Victoria man 'terrorized' common-law partner daily for six months

A Beacon Hill Park camper choked, suffocated and strangled his common-law partner almost every day for six months, in a campaign of violence that left her “bruised, battered and emotionally destroyed.”

That information was revealed Thursday at Joshua Miller’s sentencing hearing in Victoria provincial court. The 35-year-old homeless man pleaded guilty to assaulting the victim from Jan. 1 to July 12, 2020, and threatening to kill her during the same time period.

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“The facts are truly horrendous,” said provincial court Judge Mayland McKimm as he sentenced Miller to nine months in jail, followed by three years of probation.

“On a daily basis, Mr. Miller would threaten, terrorize and assault the victim and, by his own admission, committed acts of violence that were atrocious and disgusting.”

Crown prosecutor Paul Pearson told the court that Miller had been in a relationship with the woman, whose identity is protected by a court order, since 2018. Before she met him, the victim had a job and money in her bank account. Their relationship was fraught with conflict and violence, and she ended up living with Miller in a tent in Beacon Hill Park from early 2020 into the summer.

Almost every day, Miller would assault her, putting the weight of his body on hers, his hands around her throat, and strangling her, said Pearson. Twice, she lost control of her bladder and almost lost consciousness.

“He would not stop strangling her, even when she screamed for help,” said Pearson. “She had bruises all over the body … Every day, he would grab her by the side of the throat or put his fist up to the side of her head and use his fist to dig into her face or her body to hurt her.”

When she tried to phone police, Miller would stop her, he said.

The couple was provided housing in the Travelodge at 123 Gorge Rd. East, one of the hotels leased by the province as emergency housing for people living in homeless encampments.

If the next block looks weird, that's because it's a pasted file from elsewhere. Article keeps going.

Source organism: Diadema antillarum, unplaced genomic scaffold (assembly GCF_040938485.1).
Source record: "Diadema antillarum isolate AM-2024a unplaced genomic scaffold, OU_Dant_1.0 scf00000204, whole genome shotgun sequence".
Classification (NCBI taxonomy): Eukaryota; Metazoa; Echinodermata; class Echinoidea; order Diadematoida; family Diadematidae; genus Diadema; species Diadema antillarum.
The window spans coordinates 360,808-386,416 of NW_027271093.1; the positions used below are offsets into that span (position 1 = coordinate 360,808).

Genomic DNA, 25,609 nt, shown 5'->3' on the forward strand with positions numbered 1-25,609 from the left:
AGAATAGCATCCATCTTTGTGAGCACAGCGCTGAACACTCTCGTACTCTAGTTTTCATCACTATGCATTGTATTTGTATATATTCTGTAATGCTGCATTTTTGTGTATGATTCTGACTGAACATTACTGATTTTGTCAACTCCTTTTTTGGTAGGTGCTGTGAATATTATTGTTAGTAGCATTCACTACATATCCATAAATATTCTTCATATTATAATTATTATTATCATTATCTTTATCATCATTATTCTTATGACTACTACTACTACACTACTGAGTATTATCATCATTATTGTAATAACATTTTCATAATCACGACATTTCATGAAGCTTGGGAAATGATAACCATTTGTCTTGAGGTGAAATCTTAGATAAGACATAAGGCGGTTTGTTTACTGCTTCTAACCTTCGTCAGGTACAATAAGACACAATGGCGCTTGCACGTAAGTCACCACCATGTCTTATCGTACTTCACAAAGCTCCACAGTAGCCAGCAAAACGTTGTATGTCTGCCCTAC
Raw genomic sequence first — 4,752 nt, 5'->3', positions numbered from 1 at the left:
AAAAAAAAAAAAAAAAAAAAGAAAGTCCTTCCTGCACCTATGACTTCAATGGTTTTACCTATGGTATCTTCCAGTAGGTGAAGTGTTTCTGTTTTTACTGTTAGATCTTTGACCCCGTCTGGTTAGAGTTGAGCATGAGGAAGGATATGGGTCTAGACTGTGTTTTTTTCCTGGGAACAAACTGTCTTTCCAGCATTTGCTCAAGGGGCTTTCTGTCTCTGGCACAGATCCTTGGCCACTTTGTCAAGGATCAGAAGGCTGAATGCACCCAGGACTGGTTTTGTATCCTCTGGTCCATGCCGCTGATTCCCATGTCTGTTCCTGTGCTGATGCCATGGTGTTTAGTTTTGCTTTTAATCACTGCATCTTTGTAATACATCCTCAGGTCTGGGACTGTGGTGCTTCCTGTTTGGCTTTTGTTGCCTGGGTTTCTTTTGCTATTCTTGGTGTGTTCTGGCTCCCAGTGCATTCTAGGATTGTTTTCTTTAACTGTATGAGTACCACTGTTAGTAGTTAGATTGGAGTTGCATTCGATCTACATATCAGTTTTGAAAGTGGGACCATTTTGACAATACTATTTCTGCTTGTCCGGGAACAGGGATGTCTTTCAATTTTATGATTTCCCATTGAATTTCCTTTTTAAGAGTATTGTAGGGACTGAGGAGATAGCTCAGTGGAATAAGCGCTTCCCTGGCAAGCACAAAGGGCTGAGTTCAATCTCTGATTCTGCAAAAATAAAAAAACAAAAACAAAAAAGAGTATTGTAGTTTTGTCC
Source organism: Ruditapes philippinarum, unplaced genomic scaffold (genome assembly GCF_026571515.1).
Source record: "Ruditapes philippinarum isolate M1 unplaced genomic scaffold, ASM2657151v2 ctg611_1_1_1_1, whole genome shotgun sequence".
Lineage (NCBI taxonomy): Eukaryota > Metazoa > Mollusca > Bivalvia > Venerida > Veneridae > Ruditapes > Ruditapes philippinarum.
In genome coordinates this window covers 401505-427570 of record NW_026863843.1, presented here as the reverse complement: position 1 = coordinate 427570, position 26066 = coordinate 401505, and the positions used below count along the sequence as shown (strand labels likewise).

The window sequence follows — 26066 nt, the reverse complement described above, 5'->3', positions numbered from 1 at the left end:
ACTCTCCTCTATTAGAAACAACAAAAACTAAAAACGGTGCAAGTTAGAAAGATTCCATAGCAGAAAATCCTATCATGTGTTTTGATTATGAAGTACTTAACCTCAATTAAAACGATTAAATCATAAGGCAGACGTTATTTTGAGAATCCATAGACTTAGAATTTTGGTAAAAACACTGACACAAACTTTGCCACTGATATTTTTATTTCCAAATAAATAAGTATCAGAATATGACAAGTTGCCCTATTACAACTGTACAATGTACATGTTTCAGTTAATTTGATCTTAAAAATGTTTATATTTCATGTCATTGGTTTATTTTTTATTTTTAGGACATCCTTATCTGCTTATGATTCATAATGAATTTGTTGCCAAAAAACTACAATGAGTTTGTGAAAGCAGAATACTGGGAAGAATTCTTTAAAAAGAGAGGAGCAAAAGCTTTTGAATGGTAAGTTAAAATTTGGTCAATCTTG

But the assaults continued — there were so many complaints about Miller’s abuse of the victim that he was barred from the building, said Pearson. That didn’t stop Miller, who continued to come into the building and physically assault and threaten the victim, the prosecutor said.

Victoria police became aware of the situation and began to investigate. The victim gave a statement to police, then recanted after being pressured by Miller. After he was arrested, she confirmed her original statement.

Miller came from an abusive background, said Pearson. His father abused him and he was sexually abused by another adult. He left home at 12, and had been working at The Keg, but said he left that job to devote more time to the victim.

Miller saw himself as a leader and provider for many in the homeless community during the pandemic, but he was heavily addicted to alcohol and using street narcotics on a regular basis. When he drank, he would lose control and his behaviour would escalate, said Pearson.

“It’s certainly concerning that he has no ability to control his level of violence.”

Defence lawyer Stephen Suntock, who has represented Miller since 2014, said his client understands the “outrageous” nature of his behaviour. “When he came into custody, he indicated he did not wish to seek bail and would be pleading guilty. He was sickened by what he had done to [the victim] and is genuinely remorseful for his behaviour.”

Substance abuse underlies all Miller’s violent behaviour, said Suntock.

In her victim impact statement, the young woman told the judge Miller’s physical, emotional and mental abuse made her question her own sanity, saying he told her repeatedly that she was crazy.

She said she continues to be terrified that he will try to find her and kill her. “It got to the point where Josh was strangling me daily. I would beg for my life and he would respond that he was going to make sure I died,” she said. “I have no reason to believe he won’t try to hurt me.”

The accused told the judge he would leave Vancouver Island and never contact the victim again.

McKimm said Miller’s serious history of violence is an aggravating factor in the case — of his 12 prior convictions for assault, all but two involve intimate partners. But the judge noted that the accused has accepted responsibility for his actions.

“His remorse is as genuine as the terror he inflicted,” he said.

McKimm reluctantly accepted a joint submission from the Crown and defence of a nine-month sentence, saying a sentence of 12 to 18 months would be more appropriate.

During his probation, Miller must have no contact with the victim or her family, or be anywhere on Vancouver Island south of the Malahat. He is not allowed to use drugs or alcohol and must obey a curfew of 9 p.m to 6 a.m. for the first year, even if he is in a tent.

He must not enter into or continue any relationship until his partner has been told by his probation officer about his convictions.

Miller is required to take counselling and treatment for anger management, violence prevention, alcohol or drug abuse, spousal abuse prevention and mental health, and must attend forensic psychiatric services, as directed by his probation officer.

McKimm also imposed a lifetime weapons and firearms prohibition.

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